Powell said that Congress must not pass Bush's proposal to redefine U.S. compliance with the Geneva Conventions, a treaty that sets international standards for the treatment of prisoners of war.
This development accompanied Bush's visit to Capitol Hill, where he conferred behind closed doors with House Republicans. His would narrow the U.S. legal interpretation of the treaty in a bid to allow tougher interrogations and shield U.S. personnel from being prosecuted for war crimes.
"The world is beginning to doubt the moral basis of our fight against terrorism," said Powell, who served under Bush and is a former chairman of the Joint Chiefs of Staff. "To redefine Common Article 3 would add to those doubts. Furthermore, it would put our own troops at risk."
As if no-body-armor Bush, Cheney, or Rumsfeld EVER gave a shit about our troops...
A Senate committee, in a bipartisan rebuff to President George W. Bush, approved military tribunal legislation that would give more legal protection to suspected terrorists than the administration wants.
Four of the 13 Republicans on the panel joined the 11 Democrats to pass their version of the measure, rejecting Bush's proposal to bar defendants from seeing classified evidence prosecutors may want to use in court. Former Secretary of State Colin Powell endorsed the Senate approach, warning that the Bush administration is risking the safety of U.S. troops and worldwide opinion by permitting harsh treatment of detainees.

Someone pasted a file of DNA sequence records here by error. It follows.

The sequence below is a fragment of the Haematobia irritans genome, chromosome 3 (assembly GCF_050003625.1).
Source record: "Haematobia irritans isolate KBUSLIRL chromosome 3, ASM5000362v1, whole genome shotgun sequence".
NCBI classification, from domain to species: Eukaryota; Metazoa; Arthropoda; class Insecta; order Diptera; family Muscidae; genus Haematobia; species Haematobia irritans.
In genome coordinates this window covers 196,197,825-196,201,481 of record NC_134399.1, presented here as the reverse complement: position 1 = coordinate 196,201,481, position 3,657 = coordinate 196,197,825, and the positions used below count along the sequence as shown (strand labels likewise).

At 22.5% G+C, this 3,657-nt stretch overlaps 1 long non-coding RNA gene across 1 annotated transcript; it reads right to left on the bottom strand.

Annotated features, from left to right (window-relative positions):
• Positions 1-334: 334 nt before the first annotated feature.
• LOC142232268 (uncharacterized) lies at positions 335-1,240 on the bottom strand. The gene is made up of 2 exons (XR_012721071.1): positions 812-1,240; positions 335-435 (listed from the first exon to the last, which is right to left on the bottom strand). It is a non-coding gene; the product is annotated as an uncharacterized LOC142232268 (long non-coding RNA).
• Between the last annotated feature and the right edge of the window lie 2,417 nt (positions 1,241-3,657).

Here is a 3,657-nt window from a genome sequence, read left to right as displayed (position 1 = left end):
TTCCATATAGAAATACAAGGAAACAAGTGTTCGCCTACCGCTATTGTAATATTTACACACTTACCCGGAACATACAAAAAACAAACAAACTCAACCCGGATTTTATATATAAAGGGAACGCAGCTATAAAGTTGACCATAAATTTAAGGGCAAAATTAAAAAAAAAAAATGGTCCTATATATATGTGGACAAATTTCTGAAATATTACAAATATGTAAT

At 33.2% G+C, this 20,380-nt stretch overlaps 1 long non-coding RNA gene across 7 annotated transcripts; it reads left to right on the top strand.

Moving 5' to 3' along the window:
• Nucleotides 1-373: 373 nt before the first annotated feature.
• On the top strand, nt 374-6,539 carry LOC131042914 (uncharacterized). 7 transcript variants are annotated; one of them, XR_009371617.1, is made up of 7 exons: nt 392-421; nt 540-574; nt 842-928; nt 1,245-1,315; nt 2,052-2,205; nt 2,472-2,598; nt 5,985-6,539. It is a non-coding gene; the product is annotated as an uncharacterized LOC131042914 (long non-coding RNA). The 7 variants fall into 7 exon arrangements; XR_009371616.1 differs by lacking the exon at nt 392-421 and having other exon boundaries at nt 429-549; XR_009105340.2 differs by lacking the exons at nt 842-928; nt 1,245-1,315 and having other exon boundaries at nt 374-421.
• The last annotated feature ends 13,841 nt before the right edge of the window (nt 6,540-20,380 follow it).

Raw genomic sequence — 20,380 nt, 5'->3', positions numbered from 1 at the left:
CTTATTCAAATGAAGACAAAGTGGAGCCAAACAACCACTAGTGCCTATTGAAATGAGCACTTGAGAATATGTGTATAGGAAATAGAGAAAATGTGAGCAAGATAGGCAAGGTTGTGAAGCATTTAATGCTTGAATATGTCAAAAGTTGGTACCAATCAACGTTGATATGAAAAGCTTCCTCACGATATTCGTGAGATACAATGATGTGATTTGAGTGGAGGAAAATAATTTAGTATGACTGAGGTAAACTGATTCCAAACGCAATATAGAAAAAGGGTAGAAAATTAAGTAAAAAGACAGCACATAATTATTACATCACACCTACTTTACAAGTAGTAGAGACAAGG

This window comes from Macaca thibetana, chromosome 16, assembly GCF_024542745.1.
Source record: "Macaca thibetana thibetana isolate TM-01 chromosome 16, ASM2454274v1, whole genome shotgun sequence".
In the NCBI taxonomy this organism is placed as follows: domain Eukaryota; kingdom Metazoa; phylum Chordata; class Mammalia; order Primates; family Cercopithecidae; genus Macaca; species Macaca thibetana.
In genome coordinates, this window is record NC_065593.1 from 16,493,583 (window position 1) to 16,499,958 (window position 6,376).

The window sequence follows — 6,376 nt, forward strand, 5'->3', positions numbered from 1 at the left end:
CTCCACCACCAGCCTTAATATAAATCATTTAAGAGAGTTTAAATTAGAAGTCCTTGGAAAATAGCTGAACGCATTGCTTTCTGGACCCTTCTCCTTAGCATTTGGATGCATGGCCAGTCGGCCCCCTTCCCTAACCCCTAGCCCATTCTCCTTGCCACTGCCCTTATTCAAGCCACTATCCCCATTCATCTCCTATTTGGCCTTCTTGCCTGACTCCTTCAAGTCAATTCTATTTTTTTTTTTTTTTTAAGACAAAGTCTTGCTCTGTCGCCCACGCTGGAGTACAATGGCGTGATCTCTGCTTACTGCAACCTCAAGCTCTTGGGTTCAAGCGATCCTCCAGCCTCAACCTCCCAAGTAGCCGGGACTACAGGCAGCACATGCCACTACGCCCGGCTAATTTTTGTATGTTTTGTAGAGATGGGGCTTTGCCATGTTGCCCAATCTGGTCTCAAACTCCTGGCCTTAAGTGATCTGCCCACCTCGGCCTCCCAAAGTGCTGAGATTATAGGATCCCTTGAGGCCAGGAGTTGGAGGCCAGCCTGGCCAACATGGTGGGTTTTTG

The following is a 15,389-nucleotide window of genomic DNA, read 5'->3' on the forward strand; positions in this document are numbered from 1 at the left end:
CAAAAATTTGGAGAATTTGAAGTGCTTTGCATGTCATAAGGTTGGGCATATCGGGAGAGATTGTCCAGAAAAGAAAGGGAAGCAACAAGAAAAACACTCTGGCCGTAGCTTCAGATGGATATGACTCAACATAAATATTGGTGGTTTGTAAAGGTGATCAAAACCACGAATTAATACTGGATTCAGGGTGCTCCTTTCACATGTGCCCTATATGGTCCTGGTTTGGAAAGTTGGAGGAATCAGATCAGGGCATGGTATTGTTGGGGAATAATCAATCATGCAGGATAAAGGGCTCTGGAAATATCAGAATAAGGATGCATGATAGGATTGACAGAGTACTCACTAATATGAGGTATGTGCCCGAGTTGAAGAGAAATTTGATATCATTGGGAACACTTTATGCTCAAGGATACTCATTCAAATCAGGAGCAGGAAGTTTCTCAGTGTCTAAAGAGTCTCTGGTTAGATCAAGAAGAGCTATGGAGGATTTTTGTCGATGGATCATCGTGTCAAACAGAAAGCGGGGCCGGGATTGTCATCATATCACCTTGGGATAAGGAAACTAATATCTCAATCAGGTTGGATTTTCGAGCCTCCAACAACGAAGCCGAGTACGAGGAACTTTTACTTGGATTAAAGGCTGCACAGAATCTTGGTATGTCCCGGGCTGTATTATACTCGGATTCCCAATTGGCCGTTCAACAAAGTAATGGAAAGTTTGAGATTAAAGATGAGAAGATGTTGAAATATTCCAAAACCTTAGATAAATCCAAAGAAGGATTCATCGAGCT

The committee acted just hours after the president made an unusual visit to Capitol Hill to urge support for his proposals on domestic eavesdropping and military tribunals. Meeting with House Republicans, Bush said he reminded them that ``the most important job of government is to protect the homeland.''
Yesterday, the House Armed Services Committee voted 52-8 to adopt a measure that closely resembles the president's military tribunal proposal. The administration is encountering more resistance in the Senate.
Today's Armed Services Committee vote would let suspected terrorists see evidence used against them and would bar statements obtained through torture or inhumane treatment. It also would authorize military judges to fashion declassified summaries of evidence and to dismiss charges if the prosecutors don't consent to the disclosures.
``We are not going to win the war by killing every terrorist with a bomb or a bullet,'' South Carolina Republican Lindsey Graham told reporters before the committee met. ``You win the war by persuading those people in the Mideast to reject terrorism.''
Looks like Bush is going to have to depend on the conference committee to water this down or, if all else fails, to just over-ride it with a signing statement.